Bill Clinton, Jeff Bezos and How Smart Leaders Capitalize on What Moves People

In 1992, despite unprecedented approval ratings for George H.W. Bush, Bill Clinton won the election. He did so by strategically betting that voters would care more about the sluggish recovery from the recession than about Bush’s success in Desert Storm. Political strategist James Carville coined the phrase “the economy, stupid”. That strategy won the White House for Clinton, and the President never forgot it, sometimes taking credit for an economy that was jump-started by the Bush Administration. The Clinton team knew what moved the American public.
Jeff Bezos is also well aware of a critical touch point that moves people. He recently wrote in Forbes:

“We’re in the midst of a gigantic transition, where customers have incredible power as a result of transparency and word of mouth. It used to be that if you made a customer happy, they would tell five friends. Now with the megaphone of the internet, whether online customer reviews or social media, they can tell 5,000 friends.”

This is why Amazon pays so much attention to soliciting product reviews from its customers. It drives business.

What Moves People in Today’s Marketplace

It’s not breaking news that we’re in a consumer-driven economy. Consumers engage with brands on their own terms throughout their path to purchase, and particularly listen to the advice of buyers. Below is a Consumer Decision Graph designed by McKinsey after surveying 20,000 consumers.

Once a consumer is triggered to make a purchase (their shoes are giving them blisters or they’re sick of snow in their boots), there is an initial consideration set of 2-3 brands familiar to the consumer.
Moving ahead, they perform an active evaluation wherein they seek advice. This may come from traditional top-down sources, but increasingly from consumer-driven sources: friends, family and product reviews. Additional brands may be added to the consideration set during this phase, ultimately leading to the moment of purchase.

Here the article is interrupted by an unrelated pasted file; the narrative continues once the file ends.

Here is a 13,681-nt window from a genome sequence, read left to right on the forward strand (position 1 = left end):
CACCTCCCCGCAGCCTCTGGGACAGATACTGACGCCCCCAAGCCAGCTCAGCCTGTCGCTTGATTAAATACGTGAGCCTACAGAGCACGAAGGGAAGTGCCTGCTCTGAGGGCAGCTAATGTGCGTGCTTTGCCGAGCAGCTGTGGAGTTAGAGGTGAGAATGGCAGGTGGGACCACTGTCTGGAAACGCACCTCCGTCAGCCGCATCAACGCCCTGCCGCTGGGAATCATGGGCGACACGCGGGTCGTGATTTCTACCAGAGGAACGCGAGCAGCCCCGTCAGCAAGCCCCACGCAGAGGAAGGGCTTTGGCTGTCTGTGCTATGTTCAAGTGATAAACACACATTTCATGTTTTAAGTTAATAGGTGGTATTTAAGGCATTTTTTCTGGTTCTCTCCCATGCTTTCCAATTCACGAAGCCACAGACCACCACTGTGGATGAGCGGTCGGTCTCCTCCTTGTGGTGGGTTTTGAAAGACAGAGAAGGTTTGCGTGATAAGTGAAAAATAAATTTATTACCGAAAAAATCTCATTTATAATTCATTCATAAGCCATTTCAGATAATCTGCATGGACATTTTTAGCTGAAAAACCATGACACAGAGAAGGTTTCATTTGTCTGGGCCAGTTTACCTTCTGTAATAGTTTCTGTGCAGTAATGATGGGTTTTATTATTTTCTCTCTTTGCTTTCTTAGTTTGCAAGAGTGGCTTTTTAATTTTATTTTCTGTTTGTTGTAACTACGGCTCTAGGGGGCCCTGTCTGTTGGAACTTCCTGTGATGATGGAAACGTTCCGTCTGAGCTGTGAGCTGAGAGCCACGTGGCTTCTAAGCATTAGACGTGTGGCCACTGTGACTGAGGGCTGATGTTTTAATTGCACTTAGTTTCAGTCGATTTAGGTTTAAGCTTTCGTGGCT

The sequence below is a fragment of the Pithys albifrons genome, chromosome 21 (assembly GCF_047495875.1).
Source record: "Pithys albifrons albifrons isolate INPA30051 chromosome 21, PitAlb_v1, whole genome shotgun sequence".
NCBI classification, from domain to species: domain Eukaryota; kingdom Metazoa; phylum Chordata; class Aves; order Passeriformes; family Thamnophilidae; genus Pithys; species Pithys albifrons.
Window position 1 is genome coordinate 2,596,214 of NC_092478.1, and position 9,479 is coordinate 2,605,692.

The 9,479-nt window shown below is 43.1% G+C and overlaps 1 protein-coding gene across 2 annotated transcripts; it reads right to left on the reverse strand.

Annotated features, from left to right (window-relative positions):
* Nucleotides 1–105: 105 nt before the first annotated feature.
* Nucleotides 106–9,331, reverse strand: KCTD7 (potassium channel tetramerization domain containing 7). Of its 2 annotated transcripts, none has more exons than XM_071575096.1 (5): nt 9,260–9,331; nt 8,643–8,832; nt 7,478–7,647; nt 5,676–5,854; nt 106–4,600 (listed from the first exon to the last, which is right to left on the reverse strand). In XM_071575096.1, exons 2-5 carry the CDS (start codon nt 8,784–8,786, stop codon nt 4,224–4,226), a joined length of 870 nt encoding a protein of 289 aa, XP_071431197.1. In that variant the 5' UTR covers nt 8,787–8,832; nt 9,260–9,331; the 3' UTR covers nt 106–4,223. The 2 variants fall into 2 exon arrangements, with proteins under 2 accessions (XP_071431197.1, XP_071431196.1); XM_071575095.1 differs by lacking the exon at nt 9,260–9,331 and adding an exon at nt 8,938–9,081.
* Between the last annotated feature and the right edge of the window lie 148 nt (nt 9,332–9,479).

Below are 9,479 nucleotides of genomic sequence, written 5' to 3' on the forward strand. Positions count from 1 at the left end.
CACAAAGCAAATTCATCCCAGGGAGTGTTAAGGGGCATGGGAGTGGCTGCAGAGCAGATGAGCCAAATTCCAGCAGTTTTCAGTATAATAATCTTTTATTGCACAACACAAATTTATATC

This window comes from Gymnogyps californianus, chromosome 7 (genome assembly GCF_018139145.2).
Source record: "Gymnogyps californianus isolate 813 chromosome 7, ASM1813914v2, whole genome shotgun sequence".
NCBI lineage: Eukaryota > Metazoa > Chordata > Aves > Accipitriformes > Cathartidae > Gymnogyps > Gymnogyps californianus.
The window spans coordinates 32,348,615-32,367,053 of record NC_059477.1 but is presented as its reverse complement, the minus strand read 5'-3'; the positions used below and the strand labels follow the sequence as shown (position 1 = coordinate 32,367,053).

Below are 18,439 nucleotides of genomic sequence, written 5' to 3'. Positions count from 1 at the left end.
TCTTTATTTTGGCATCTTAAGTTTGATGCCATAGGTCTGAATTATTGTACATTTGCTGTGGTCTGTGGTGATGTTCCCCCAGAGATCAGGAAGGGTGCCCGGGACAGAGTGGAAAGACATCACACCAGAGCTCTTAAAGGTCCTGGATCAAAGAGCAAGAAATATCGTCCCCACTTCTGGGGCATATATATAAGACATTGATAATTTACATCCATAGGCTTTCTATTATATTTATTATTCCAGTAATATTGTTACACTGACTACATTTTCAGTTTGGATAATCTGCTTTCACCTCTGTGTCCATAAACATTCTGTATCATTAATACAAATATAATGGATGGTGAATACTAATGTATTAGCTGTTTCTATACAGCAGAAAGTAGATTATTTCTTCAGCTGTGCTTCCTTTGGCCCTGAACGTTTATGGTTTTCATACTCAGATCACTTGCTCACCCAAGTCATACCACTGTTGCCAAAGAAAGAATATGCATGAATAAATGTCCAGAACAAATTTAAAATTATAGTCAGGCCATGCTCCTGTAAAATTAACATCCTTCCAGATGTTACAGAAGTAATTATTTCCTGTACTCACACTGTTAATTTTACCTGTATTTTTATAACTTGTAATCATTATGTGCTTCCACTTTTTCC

Benchmarking the Post-Purchase Experience to Affect Future Consideration

Here’s where it gets very interesting and what Bezo understood early on.  Once a consumer becomes a buyer, there is a major power shift. The buyer is empowered to share their experience via:

  1. Word-of-mouth (not structured and immeasurable)
  2. Websites that collect product reviews, such as Amazon and hundreds of others (structured and measurable)

It’s unlikely that you’ll be able to survey your competitors’ buyers anytime soon. Therefore, product reviews are the only way brands can accurately benchmark their post-purchase experience against their competitors. This is critical because its how consumers now shop.
Brands can also use this data to uncover market opportunities, fix product problems, and make better business decisions.
If brands don’t take measured action based on the Post-Purchase Experience of their buyers, they will fail somewhere down the loop, probably in the Evaluation Stage.
We believe benchmarking the post-purchase experience is as powerful as Clinton’s “economy” strategy, and is the only actionable way to measure and gain leverage with the consumer, as Bezos well knows.